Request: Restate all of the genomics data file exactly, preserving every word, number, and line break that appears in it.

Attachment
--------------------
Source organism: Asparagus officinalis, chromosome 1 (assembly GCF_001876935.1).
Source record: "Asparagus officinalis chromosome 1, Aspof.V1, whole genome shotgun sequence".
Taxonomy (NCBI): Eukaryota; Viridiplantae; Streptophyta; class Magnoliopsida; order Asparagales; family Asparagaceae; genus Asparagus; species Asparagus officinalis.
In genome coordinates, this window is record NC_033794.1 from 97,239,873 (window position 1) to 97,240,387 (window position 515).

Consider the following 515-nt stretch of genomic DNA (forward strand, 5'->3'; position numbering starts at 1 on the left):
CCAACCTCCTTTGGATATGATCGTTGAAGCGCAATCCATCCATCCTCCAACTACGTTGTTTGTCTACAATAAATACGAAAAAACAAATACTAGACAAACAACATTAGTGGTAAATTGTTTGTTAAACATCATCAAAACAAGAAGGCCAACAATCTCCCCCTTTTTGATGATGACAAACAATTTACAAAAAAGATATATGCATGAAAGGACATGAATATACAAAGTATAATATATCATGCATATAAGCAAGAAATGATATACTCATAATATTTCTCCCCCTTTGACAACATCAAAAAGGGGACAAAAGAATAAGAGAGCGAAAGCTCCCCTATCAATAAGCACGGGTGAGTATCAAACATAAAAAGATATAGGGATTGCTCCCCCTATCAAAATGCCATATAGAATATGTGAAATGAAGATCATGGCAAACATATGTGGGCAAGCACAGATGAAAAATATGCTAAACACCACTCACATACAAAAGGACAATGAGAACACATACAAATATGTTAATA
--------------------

Source organism: Asparagus officinalis, chromosome 1 (assembly GCF_001876935.1).
Source record: "Asparagus officinalis chromosome 1, Aspof.V1, whole genome shotgun sequence".
Taxonomy (NCBI): Eukaryota; Viridiplantae; Streptophyta; class Magnoliopsida; order Asparagales; family Asparagaceae; genus Asparagus; species Asparagus officinalis.
In genome coordinates, this window is record NC_033794.1 from 97,239,873 (window position 1) to 97,240,387 (window position 515).

Consider the following 515-nt stretch of genomic DNA (forward strand, 5'->3'; position numbering starts at 1 on the left):
CCAACCTCCTTTGGATATGATCGTTGAAGCGCAATCCATCCATCCTCCAACTACGTTGTTTGTCTACAATAAATACGAAAAAACAAATACTAGACAAACAACATTAGTGGTAAATTGTTTGTTAAACATCATCAAAACAAGAAGGCCAACAATCTCCCCCTTTTTGATGATGACAAACAATTTACAAAAAAGATATATGCATGAAAGGACATGAATATACAAAGTATAATATATCATGCATATAAGCAAGAAATGATATACTCATAATATTTCTCCCCCTTTGACAACATCAAAAAGGGGACAAAAGAATAAGAGAGCGAAAGCTCCCCTATCAATAAGCACGGGTGAGTATCAAACATAAAAAGATATAGGGATTGCTCCCCCTATCAAAATGCCATATAGAATATGTGAAATGAAGATCATGGCAAACATATGTGGGCAAGCACAGATGAAAAATATGCTAAACACCACTCACATACAAAAGGACAATGAGAACACATACAAATATGTTAATA